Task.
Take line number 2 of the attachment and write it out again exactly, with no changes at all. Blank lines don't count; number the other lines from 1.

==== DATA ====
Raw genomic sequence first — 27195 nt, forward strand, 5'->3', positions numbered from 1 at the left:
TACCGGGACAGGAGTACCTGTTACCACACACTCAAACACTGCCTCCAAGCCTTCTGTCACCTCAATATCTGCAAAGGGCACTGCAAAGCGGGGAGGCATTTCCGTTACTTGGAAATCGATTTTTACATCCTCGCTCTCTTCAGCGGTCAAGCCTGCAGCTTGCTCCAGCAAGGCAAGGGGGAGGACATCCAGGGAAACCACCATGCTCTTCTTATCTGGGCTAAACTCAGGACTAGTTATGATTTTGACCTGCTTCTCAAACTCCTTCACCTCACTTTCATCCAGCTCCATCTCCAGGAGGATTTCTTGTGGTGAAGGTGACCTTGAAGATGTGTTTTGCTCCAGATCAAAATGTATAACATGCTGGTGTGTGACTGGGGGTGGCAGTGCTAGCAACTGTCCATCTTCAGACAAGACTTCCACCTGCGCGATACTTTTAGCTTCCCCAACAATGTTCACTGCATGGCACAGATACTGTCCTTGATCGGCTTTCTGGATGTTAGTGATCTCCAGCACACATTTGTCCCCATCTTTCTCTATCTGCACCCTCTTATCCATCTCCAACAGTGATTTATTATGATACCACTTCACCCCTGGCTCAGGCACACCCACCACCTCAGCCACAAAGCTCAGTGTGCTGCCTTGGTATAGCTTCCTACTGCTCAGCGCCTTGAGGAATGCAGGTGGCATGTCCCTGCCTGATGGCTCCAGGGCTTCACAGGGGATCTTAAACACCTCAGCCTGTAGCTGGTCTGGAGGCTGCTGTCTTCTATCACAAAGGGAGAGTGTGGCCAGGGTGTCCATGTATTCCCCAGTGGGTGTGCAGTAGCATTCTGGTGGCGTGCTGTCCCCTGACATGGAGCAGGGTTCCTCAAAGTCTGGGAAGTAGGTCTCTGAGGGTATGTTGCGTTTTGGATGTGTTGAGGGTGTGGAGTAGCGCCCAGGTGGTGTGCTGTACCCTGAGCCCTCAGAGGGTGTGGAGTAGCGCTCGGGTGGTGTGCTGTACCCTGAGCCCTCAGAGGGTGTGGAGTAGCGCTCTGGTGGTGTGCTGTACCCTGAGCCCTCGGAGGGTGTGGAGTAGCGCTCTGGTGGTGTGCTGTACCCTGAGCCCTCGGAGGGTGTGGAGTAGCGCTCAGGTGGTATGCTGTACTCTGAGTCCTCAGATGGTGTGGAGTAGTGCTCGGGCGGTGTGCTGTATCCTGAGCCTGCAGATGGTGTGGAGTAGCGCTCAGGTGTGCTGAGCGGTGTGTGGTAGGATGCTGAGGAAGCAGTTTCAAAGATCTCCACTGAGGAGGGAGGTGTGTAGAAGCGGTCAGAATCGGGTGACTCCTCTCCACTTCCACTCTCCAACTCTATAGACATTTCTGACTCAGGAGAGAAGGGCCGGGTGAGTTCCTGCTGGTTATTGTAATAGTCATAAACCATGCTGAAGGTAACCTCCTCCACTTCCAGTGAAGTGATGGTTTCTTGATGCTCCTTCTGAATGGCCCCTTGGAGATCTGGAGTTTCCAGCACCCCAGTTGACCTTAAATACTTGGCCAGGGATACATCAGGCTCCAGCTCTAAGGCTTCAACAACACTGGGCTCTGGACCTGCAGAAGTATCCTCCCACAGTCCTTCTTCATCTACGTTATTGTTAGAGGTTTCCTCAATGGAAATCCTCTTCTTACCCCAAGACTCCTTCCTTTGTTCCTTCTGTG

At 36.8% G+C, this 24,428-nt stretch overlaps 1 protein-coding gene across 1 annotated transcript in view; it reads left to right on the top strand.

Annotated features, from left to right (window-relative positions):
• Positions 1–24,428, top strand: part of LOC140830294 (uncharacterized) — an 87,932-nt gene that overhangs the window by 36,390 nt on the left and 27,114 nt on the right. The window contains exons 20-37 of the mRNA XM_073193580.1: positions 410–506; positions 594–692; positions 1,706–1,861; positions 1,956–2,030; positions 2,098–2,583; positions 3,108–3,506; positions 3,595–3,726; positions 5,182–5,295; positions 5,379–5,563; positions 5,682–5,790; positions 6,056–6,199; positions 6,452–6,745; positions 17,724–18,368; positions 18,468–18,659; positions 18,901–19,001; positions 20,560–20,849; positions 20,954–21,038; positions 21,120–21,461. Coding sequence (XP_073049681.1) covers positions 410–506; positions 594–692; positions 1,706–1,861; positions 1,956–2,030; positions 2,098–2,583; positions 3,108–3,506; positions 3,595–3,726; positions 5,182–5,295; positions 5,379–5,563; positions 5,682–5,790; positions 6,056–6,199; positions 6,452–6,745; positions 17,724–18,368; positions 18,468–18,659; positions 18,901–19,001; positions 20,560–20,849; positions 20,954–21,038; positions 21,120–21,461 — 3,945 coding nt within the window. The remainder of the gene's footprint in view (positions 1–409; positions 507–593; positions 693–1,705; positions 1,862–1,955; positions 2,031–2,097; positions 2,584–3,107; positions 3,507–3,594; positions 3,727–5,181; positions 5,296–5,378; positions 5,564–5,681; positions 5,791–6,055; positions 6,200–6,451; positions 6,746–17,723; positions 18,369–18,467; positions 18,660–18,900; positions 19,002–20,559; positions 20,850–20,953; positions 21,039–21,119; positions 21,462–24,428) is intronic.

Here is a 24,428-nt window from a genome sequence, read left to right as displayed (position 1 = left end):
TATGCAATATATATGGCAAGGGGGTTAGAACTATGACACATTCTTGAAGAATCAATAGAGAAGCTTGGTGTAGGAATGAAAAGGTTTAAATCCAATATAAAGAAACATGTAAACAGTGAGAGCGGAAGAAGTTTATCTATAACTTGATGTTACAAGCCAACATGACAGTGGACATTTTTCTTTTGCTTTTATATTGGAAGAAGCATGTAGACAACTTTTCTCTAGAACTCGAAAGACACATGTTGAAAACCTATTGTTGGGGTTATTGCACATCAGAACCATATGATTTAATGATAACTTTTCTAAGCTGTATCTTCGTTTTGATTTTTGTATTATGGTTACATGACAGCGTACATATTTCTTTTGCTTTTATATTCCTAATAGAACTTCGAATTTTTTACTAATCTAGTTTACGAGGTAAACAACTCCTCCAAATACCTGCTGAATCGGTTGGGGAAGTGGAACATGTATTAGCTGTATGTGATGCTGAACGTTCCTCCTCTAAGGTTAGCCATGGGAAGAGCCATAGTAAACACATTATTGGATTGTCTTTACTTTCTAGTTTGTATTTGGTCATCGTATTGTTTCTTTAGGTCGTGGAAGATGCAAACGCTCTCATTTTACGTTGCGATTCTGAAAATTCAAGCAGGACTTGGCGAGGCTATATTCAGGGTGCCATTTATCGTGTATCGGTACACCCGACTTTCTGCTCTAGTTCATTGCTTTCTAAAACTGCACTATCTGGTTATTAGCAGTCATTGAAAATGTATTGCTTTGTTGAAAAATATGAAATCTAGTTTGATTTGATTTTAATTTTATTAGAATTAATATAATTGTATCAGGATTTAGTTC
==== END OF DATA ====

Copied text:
TACCGGGACAGGAGTACCTGTTACCACACACTCAAACACTGCCTCCAAGCCTTCTGTCACCTCAATATCTGCAAAGGGCACTGCAAAGCGGGGAGGCATTTCCGTTACTTGGAAATCGATTTTTACATCCTCGCTCTCTTCAGCGGTCAAGCCTGCAGCTTGCTCCAGCAAGGCAAGGGGGAGGACATCCAGGGAAACCACCATGCTCTTCTTATCTGGGCTAAACTCAGGACTAGTTATGATTTTGACCTGCTTCTCAAACTCCTTCACCTCACTTTCATCCAGCTCCATCTCCAGGAGGATTTCTTGTGGTGAAGGTGACCTTGAAGATGTGTTTTGCTCCAGATCAAAATGTATAACATGCTGGTGTGTGACTGGGGGTGGCAGTGCTAGCAACTGTCCATCTTCAGACAAGACTTCCACCTGCGCGATACTTTTAGCTTCCCCAACAATGTTCACTGCATGGCACAGATACTGTCCTTGATCGGCTTTCTGGATGTTAGTGATCTCCAGCACACATTTGTCCCCATCTTTCTCTATCTGCACCCTCTTATCCATCTCCAACAGTGATTTATTATGATACCACTTCACCCCTGGCTCAGGCACACCCACCACCTCAGCCACAAAGCTCAGTGTGCTGCCTTGGTATAGCTTCCTACTGCTCAGCGCCTTGAGGAATGCAGGTGGCATGTCCCTGCCTGATGGCTCCAGGGCTTCACAGGGGATCTTAAACACCTCAGCCTGTAGCTGGTCTGGAGGCTGCTGTCTTCTATCACAAAGGGAGAGTGTGGCCAGGGTGTCCATGTATTCCCCAGTGGGTGTGCAGTAGCATTCTGGTGGCGTGCTGTCCCCTGACATGGAGCAGGGTTCCTCAAAGTCTGGGAAGTAGGTCTCTGAGGGTATGTTGCGTTTTGGATGTGTTGAGGGTGTGGAGTAGCGCCCAGGTGGTGTGCTGTACCCTGAGCCCTCAGAGGGTGTGGAGTAGCGCTCGGGTGGTGTGCTGTACCCTGAGCCCTCAGAGGGTGTGGAGTAGCGCTCTGGTGGTGTGCTGTACCCTGAGCCCTCGGAGGGTGTGGAGTAGCGCTCTGGTGGTGTGCTGTACCCTGAGCCCTCGGAGGGTGTGGAGTAGCGCTCAGGTGGTATGCTGTACTCTGAGTCCTCAGATGGTGTGGAGTAGTGCTCGGGCGGTGTGCTGTATCCTGAGCCTGCAGATGGTGTGGAGTAGCGCTCAGGTGTGCTGAGCGGTGTGTGGTAGGATGCTGAGGAAGCAGTTTCAAAGATCTCCACTGAGGAGGGAGGTGTGTAGAAGCGGTCAGAATCGGGTGACTCCTCTCCACTTCCACTCTCCAACTCTATAGACATTTCTGACTCAGGAGAGAAGGGCCGGGTGAGTTCCTGCTGGTTATTGTAATAGTCATAAACCATGCTGAAGGTAACCTCCTCCACTTCCAGTGAAGTGATGGTTTCTTGATGCTCCTTCTGAATGGCCCCTTGGAGATCTGGAGTTTCCAGCACCCCAGTTGACCTTAAATACTTGGCCAGGGATACATCAGGCTCCAGCTCTAAGGCTTCAACAACACTGGGCTCTGGACCTGCAGAAGTATCCTCCCACAGTCCTTCTTCATCTACGTTATTGTTAGAGGTTTCCTCAATGGAAATCCTCTTCTTACCCCAAGACTCCTTCCTTTGTTCCTTCTGTG